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Community Voices: Moving from surviving to thriving/A profile of our neighbors in need

Jennifer Yeagley

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According to the United Way’s United for ALICE project, “Traditional measures of poverty do not capture the magnitude of people who are struggling financially.” 

ALICE is an acronym, Asset Limited, Income Constrained, Employed. ALICE includes our neighbors who are working – often more than one job – but due to the high cost of living, they are barely getting by. ALICE is someone you know. ALICE is your barista. Your hairstylist. Your Lyft driver. The manager at your favorite restaurant. The person who answers the phone when you call customer service. ALICE is your neighbor.

Our ALICE neighbors are one paycheck away from financial crisis, and Covid’s disruption of our economy exacerbated this worrying trend. 

  • 35% of Pinellas County residents are in the ALICE population and another 11% are living in poverty based on federal poverty levels. That means 46% of our neighbors are struggling to make ends meet or not making it at all.
  • According to ALICE data, a Pinellas county family of four must earn $66,000 per year to be at the ALICE Survival Threshold, meaning they are able to afford the bare minimum costs of living and working in the modern economy. ALICE families often lack health insurance, struggle to cover basic expenses like rent and groceries, and can experience mental health challenges from being under constant economic strain
  • Local Community Health Needs’ Assessments tell us the top five health-related concerns among our neighbors in need in Pinellas County are “access to health care, mental health, housing, hunger and substance abuse.” All concerns that hit the ALICE population hardest of all.

ALICE includes families, seniors, couples and individuals whose income often makes them ineligible for critical community services governed by outdated federal poverty guidelines. ALICE families often do not qualify for SNAP (Supplemental Nutrition Assistance Program) and are hungry. They are not Medicaid-eligible so they cannot access healthcare, mental health or substance use support. They do not qualify for federally subsidized programs for housing, employment support or other assistance that use federal poverty levels to determine eligibility. They are doing everything they are “supposed” to do AND are still barely getting by. The St. Petersburg Free Clinic serves ALICE in these ways:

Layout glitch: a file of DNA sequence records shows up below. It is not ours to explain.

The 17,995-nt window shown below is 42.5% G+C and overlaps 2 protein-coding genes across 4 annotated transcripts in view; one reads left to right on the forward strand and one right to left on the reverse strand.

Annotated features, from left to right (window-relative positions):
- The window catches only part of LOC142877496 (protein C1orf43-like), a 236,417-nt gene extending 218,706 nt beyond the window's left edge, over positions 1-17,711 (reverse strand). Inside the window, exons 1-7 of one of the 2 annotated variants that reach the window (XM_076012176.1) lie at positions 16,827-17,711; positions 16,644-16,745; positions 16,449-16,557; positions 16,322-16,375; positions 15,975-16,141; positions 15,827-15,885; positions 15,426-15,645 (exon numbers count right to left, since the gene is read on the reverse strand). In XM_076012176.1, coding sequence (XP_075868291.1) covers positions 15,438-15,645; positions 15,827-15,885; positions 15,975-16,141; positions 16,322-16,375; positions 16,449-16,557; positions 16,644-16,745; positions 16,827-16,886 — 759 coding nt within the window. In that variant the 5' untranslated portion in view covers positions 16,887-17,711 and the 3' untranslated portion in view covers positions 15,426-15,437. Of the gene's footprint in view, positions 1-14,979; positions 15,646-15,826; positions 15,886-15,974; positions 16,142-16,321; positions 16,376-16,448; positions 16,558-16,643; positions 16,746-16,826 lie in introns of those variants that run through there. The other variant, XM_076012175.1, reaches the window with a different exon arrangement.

• The We Help FRESH Pantry provides nutritious food for an average of 21,000 individuals per month. The FRESH Pantry ensures people not only have groceries to feed their families, they have FRESH, nutritious food that benefits their health.
  • SPFC Health Center offers access to quality healthcare for individuals who lack health insurance, allowing them to receive primary care, as well as a range of specialty care services. What could become an emergency doesn’t because of our patients’ capability to connect with our volunteer providers and address their health concerns.
  • Our Drug Assistance Program (DAP) ensures patients can access expensive medications, like insulin, at no cost to them. DAP patients do not have to make the choice between paying their rent or getting the medication they need to live.
  • Mental health services offered in our Health Center and Baldwin Women’s Residence provide critical support for managing anxiety, depression, and support in substance use recovery.
  • Our Residential Programs provide safe transitional housing where those recovering from substance use can gain stability in their recovery while obtaining and maintaining employment, saving money and rebuilding relationships.

The United Way Suncoast provides two resource centers where people who fall into the ALICE population can tap into vital services and receive references to local community partners: The Campbell Park Resource Center, 601 14th St S, St. Petersburg, located inside John Hopkins Middle School, and the North Greenwood Resource Center inside a Clearwater Police Department substation at 900 N Martin Luther King Jr. Ave, Clearwater.

If you are looking for a way to strengthen our community and assist our ALICE neighbors, here are a few ways to make a difference:

 

  • Give: More flexible funds for organizations like the Free Clinic means more needs met and a healthier, thriving community that benefits us all.
  • Serve: Your hands-on support of community-based programs offsets staffing costs and demonstrates compassion for those who seek services the Free Clinic offers.
  • Support: Policies like SNAP expansion and minimum wage increases make it easier for hard-working families to move beyond survival.
  • Spread the word and follow: You can follow us and share about the Free Clinic on Facebook and on Instagram.

Together, we can make a difference to our ALICE neighbors in need and create a community where everyone not only survives but thrives.

Jennifer Yeagley is CEO of the St. Petersburg Free Clinic.

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